In Florida, there's an expectation to win big _ finally

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Here's an example of how far Florida has come: At a game late last season, the Panthers were penalized twice because their home fans were overly exuberant.

That wasn't possible a couple years ago.

The Panthers were one of the NHL's surprises last year, winning the Atlantic Division — only two years after finishing a staggering 51 points back in the division race — and putting together the best regular season in franchise history. Now they have the look of a full-fledged contender, with expectations higher than they've been in two decades.

"We achieved a lot of goals," Panthers forward Reilly Smith said. "Making the playoffs was a big goal for us. Finishing first in our division was another big goal. There's still that big one at the end of the tunnel that we didn't come close enough to, but we'd like to get back there and we definitely have enough skill in our dressing room to get us back to that point."

The Panthers expect to have a lot of that skill in Florida colors for years to come.

Florida has no fewer than 10 players under contract for at least the next four seasons, including its young core — Aleksander Barkov, Aaron Ekblad, Jonathan Huberdeau, Nick Bjugstad, Vincent Trocheck and Smith. The Panthers also added defenseman Keith Yandle in the offseason, part of some big changes on the blue line, and got goaltender Roberto Luongo a very strong backup in James Reimer.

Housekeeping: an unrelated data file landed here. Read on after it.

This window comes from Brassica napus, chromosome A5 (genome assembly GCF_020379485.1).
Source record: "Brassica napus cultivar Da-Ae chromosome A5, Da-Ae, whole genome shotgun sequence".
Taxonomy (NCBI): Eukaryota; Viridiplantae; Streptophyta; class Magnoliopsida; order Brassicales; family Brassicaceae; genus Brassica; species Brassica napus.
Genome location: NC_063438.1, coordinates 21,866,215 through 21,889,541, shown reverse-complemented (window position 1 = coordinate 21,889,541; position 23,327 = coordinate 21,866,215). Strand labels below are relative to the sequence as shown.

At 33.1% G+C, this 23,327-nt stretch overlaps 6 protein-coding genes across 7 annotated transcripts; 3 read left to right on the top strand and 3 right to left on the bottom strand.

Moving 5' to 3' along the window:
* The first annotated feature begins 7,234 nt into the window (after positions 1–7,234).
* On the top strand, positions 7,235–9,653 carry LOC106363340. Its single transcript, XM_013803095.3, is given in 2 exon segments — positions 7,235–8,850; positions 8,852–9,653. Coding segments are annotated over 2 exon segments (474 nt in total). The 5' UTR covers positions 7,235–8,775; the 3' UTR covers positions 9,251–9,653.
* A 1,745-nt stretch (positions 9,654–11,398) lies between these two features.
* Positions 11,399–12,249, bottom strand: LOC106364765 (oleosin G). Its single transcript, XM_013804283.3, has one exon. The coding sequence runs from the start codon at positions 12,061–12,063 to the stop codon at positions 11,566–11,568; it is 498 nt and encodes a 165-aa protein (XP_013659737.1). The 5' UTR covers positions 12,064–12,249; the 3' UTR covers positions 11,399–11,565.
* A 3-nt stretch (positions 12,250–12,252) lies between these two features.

And of course, the Panthers still have Jaromir Jagr.

He led the team in scoring last season, at the age of 44. He enters this season 20 points away from passing Mark Messier for No. 2 on the NHL's all-time list — behind only Wayne Gretzky, who is still about 1,000 points ahead of anyone else.

Jagr thinks it was a very positive sign for the Panthers to keep their core intact, and thinks the chemistry in Florida's dressing room is a big reason why success should be expected this season.

"It's not about three forwards and two defense," Jagr said. "It's about five guys just working together. Forwards have to play defense, defense has to play forward. That's just the style of hockey now. Everyone has to know how to play everything. Defense has to help the forwards and the other way around."

Here's some things to know about the Panthers going into this season:


The Panthers were streaky last season, both good and bad. Florida had a 12-game winning streak, two five-game win streaks and one other stretch of four wins in a row. There also were losing streaks of four and five games. The roller-coaster ride worked out, though the Panthers believe there's too much talent for a reprise of any long droughts this season.


There were two games in November last year when Florida failed to draw even 11,000 people into its building, a common problem over the last couple decades. But as the playoffs neared, the Panthers were a big ticket — their last eight regular-season games all drew more than 15,000, with four of those getting crowds of over 18,000. And the game against New Jersey on March 31 was the one where Florida fans got their team penalized twice by throwing toy rats onto the ice in the third period.


Trocheck got tripped with 68 seconds left in Game 6 of Florida's first-round series with the New York Islanders, on a play where he had an empty net and a golden chance of wrapping up a trip to a Game 7 at home. Instead, the Islanders tied the game seconds later, then prevailed in double overtime to end Florida's season. "Still hurts," Smith said.


An area where Florida can improve this season is special teams. Florida's power play ranked 23rd in the 30-team NHL last season, and its penalty kill unit was 24th.


Three years ago, sportsbooks in Las Vegas listed the Panthers as a 150-1 shot to win the Stanley Cup — by far the longest in the league at that time. Entering this season, they're listed at 20-1.